Florida Film Festival Awards Gala
When I mentioned to a friend that I would be attending the Florida Film Festival Awards Gala, he asked me if it was like Cannes. I proceeded to have a good laugh. Little did I know that the joke was on me. The Awards Gala was an extremely well thought out, well-orchestrated event.
In true Hollywood fashion, the Awards Gala was held at soundstage 33 on the back lot of Universal Studios Florida. Outside the soundstage, a cocktail party kicked off the event. I was somewhat surprised when the party turned out to be very elegant, with most of the guests dressed as if they were in Cannes or attending the Oscars. In keeping with the film festival theme, “Cinematic Sorcery,” what can only be described as large magical characters on stilts roamed the crowds while the press interviewed some of the stars on hand. Inside the soundstage, the theme continued, with an elaborate curtain behind the stage and the room looking as elegant as an empty soundstage can.
Dinner was served, and this was my one disappointment of the evening. I ordered the vegetarian plate, which, to be kind, lacked imagination, or even very much food, for that matter, but I wasn’t there for the great cuisine, and got ready for the awards to start.
There were screens at both ends of the room to allow everyone to see the presentation. Clips of many of the films were shown, which was nice, in case you were unable to catch all of the screenings. Quite a few of the awards were given to well-known actors. Steve Buscemi (Fargo, Reservoir Dogs, Armageddon) was given the Enzian Award for Artistic Achievement. Legendary actor Seymour Cassell presented an award. Academy Award winner Cliff Robertson received the John Tiedtke Lifetime Achievement Award. Sometimes, it’s surprising how many actors we see in films on a regular basis, but they remain almost anonymous. This was the case for me with the actor who received the Enzian Award for Achievement in Acting, Scott Wilson. To be honest, I had no idea who Scott Wilson was. As his clips ran across the screens, I was amazed how I could not know who he was. Here was a great actor who has appeared in such films as Dead Man Walking, The Great Gatsby, and G.I. Jane, just to name a few. His co-stars in those films were all well-known Hollywood Names, yet he was not. I was really glad that he won the Achievement in Acting Award, and was getting the attention for his body of work that he obviously deserved, not because he is a big box office draw, but because of talent and hard work.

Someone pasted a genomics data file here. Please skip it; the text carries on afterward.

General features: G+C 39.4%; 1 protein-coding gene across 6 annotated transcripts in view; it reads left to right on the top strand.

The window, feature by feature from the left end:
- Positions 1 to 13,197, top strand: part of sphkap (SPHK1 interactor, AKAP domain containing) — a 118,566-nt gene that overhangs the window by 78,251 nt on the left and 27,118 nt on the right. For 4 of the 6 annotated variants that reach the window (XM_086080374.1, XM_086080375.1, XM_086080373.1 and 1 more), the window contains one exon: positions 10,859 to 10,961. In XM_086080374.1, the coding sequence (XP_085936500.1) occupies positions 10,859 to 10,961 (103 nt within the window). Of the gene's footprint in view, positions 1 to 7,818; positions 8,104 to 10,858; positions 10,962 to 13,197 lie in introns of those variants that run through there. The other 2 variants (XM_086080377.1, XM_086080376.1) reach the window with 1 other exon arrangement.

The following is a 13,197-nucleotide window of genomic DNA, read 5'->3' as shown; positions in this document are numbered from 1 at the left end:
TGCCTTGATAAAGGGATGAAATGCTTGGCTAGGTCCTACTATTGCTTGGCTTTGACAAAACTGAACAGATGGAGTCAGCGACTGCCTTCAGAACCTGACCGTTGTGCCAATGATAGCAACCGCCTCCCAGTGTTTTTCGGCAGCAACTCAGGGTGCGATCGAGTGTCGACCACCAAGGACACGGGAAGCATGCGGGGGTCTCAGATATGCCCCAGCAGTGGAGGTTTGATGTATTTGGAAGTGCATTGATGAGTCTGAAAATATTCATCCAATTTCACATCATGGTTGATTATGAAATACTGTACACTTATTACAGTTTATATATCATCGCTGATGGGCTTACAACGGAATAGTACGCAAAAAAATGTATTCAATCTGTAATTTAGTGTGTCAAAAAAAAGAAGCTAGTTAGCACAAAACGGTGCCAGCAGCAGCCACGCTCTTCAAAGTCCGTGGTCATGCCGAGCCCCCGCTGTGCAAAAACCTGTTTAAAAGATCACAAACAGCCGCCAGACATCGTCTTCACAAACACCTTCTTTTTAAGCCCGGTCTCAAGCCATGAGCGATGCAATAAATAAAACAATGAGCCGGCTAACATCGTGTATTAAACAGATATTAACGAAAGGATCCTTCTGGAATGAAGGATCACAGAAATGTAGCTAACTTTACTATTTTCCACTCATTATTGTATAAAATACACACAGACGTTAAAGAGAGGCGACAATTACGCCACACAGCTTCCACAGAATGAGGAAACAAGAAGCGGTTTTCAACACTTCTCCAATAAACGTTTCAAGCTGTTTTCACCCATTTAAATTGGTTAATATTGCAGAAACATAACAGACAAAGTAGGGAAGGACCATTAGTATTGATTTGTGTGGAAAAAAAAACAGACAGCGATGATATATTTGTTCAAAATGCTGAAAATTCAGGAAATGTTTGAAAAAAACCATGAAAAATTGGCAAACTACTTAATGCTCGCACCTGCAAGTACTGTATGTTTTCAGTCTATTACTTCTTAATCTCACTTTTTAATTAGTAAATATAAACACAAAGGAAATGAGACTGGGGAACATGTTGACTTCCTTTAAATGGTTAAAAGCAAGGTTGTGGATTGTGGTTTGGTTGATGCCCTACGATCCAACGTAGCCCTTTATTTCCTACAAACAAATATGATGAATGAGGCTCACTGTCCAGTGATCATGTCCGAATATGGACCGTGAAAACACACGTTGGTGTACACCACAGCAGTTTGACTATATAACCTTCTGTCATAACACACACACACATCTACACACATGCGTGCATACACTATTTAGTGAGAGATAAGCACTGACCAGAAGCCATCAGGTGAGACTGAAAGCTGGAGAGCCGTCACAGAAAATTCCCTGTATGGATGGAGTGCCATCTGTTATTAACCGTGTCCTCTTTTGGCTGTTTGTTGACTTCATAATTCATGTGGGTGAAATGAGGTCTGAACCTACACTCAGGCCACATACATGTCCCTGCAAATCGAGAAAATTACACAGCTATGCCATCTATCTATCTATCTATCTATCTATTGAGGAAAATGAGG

In the name of self-promotion, I have to mention that the student film award was sponsored by Ink Nineteen, and was won by Ryan Sullivan for the film Hobby Lane Matinee. Other awards given were the Grand Jury Award for Best Narrative Short, won by Waiting for Woody by Grant Heslov, the audience award for Best Documentary Feature, which went to The Human Race by Bobby Houston, and the Grand Jury Award for Best Narrative Feature which went to Unmade Beds by Nicholas Barker.
The awards continued for the remainder of the evening. Everything went off very smoothly and professionally. The ceremony was really starting to feel like the Oscars, including some long-winded speeches (and some speeches from people who had been having a few cocktails). Afterwards, there was dancing to the sounds of the swing band Blue Flame Combo. After deciding not to dance, we ventured outside for some air. Steve Buscemi and Seymour Cassel were both outside just hanging out with everyone else, and were very happy to have there photo taken with people, so in true “fan” form, we asked Steve Buscemi and Seymour Cassel to have their picture taken with us. I only felt somewhat stupid, but at least I got the picture.
An event like this really allows you to see the variety of great films out there that will never play at the local multiplex. The Enzian Theater, which puts on the Florida Film Festival, has a lot to be proud of.
The Enzian Theater is Central Florida’s only full time non-profit alternative cinema.